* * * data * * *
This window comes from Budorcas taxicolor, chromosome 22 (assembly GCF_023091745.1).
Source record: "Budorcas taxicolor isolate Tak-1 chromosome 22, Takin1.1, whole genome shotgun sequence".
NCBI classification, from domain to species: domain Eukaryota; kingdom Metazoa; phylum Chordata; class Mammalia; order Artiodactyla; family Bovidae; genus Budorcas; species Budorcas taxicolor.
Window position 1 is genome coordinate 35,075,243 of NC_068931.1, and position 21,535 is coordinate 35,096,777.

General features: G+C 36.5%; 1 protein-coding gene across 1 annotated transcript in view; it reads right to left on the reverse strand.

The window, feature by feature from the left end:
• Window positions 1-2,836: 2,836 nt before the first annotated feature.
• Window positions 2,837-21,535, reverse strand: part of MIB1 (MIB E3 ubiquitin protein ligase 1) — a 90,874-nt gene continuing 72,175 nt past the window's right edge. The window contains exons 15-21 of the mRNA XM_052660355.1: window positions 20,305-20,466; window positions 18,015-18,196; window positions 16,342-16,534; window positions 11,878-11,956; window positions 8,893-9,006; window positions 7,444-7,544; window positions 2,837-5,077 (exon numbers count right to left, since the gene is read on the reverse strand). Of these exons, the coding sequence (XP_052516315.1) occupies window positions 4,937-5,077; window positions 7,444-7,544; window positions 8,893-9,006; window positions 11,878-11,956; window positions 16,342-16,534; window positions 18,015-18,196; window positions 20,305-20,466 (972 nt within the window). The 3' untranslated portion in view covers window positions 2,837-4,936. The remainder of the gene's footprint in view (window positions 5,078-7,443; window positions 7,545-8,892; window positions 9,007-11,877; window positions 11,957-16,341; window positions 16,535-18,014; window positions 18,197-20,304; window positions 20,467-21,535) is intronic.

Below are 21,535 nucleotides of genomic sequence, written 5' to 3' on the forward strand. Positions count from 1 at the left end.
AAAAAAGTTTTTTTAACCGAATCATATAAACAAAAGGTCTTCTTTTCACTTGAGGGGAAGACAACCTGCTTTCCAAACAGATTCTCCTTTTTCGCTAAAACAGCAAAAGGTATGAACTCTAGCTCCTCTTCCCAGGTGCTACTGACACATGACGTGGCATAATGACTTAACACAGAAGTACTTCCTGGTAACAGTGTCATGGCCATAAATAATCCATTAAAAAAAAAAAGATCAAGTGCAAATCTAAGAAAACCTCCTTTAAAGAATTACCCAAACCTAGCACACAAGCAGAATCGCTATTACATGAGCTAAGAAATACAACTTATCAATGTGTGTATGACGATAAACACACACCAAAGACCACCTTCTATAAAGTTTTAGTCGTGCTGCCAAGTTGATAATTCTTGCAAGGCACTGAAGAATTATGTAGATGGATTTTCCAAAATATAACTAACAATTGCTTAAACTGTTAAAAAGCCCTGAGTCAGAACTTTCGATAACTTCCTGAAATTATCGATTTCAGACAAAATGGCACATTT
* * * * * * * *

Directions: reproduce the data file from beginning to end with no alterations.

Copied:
This window comes from Budorcas taxicolor, chromosome 22 (assembly GCF_023091745.1).
Source record: "Budorcas taxicolor isolate Tak-1 chromosome 22, Takin1.1, whole genome shotgun sequence".
NCBI classification, from domain to species: domain Eukaryota; kingdom Metazoa; phylum Chordata; class Mammalia; order Artiodactyla; family Bovidae; genus Budorcas; species Budorcas taxicolor.
Window position 1 is genome coordinate 35,075,243 of NC_068931.1, and position 21,535 is coordinate 35,096,777.

General features: G+C 36.5%; 1 protein-coding gene across 1 annotated transcript in view; it reads right to left on the reverse strand.

The window, feature by feature from the left end:
• Window positions 1-2,836: 2,836 nt before the first annotated feature.
• Window positions 2,837-21,535, reverse strand: part of MIB1 (MIB E3 ubiquitin protein ligase 1) — a 90,874-nt gene continuing 72,175 nt past the window's right edge. The window contains exons 15-21 of the mRNA XM_052660355.1: window positions 20,305-20,466; window positions 18,015-18,196; window positions 16,342-16,534; window positions 11,878-11,956; window positions 8,893-9,006; window positions 7,444-7,544; window positions 2,837-5,077 (exon numbers count right to left, since the gene is read on the reverse strand). Of these exons, the coding sequence (XP_052516315.1) occupies window positions 4,937-5,077; window positions 7,444-7,544; window positions 8,893-9,006; window positions 11,878-11,956; window positions 16,342-16,534; window positions 18,015-18,196; window positions 20,305-20,466 (972 nt within the window). The 3' untranslated portion in view covers window positions 2,837-4,936. The remainder of the gene's footprint in view (window positions 5,078-7,443; window positions 7,545-8,892; window positions 9,007-11,877; window positions 11,957-16,341; window positions 16,535-18,014; window positions 18,197-20,304; window positions 20,467-21,535) is intronic.

Below are 21,535 nucleotides of genomic sequence, written 5' to 3' on the forward strand. Positions count from 1 at the left end.
AAAAAAGTTTTTTTAACCGAATCATATAAACAAAAGGTCTTCTTTTCACTTGAGGGGAAGACAACCTGCTTTCCAAACAGATTCTCCTTTTTCGCTAAAACAGCAAAAGGTATGAACTCTAGCTCCTCTTCCCAGGTGCTACTGACACATGACGTGGCATAATGACTTAACACAGAAGTACTTCCTGGTAACAGTGTCATGGCCATAAATAATCCATTAAAAAAAAAAAGATCAAGTGCAAATCTAAGAAAACCTCCTTTAAAGAATTACCCAAACCTAGCACACAAGCAGAATCGCTATTACATGAGCTAAGAAATACAACTTATCAATGTGTGTATGACGATAAACACACACCAAAGACCACCTTCTATAAAGTTTTAGTCGTGCTGCCAAGTTGATAATTCTTGCAAGGCACTGAAGAATTATGTAGATGGATTTTCCAAAATATAACTAACAATTGCTTAAACTGTTAAAAAGCCCTGAGTCAGAACTTTCGATAACTTCCTGAAATTATCGATTTCAGACAAAATGGCACATTT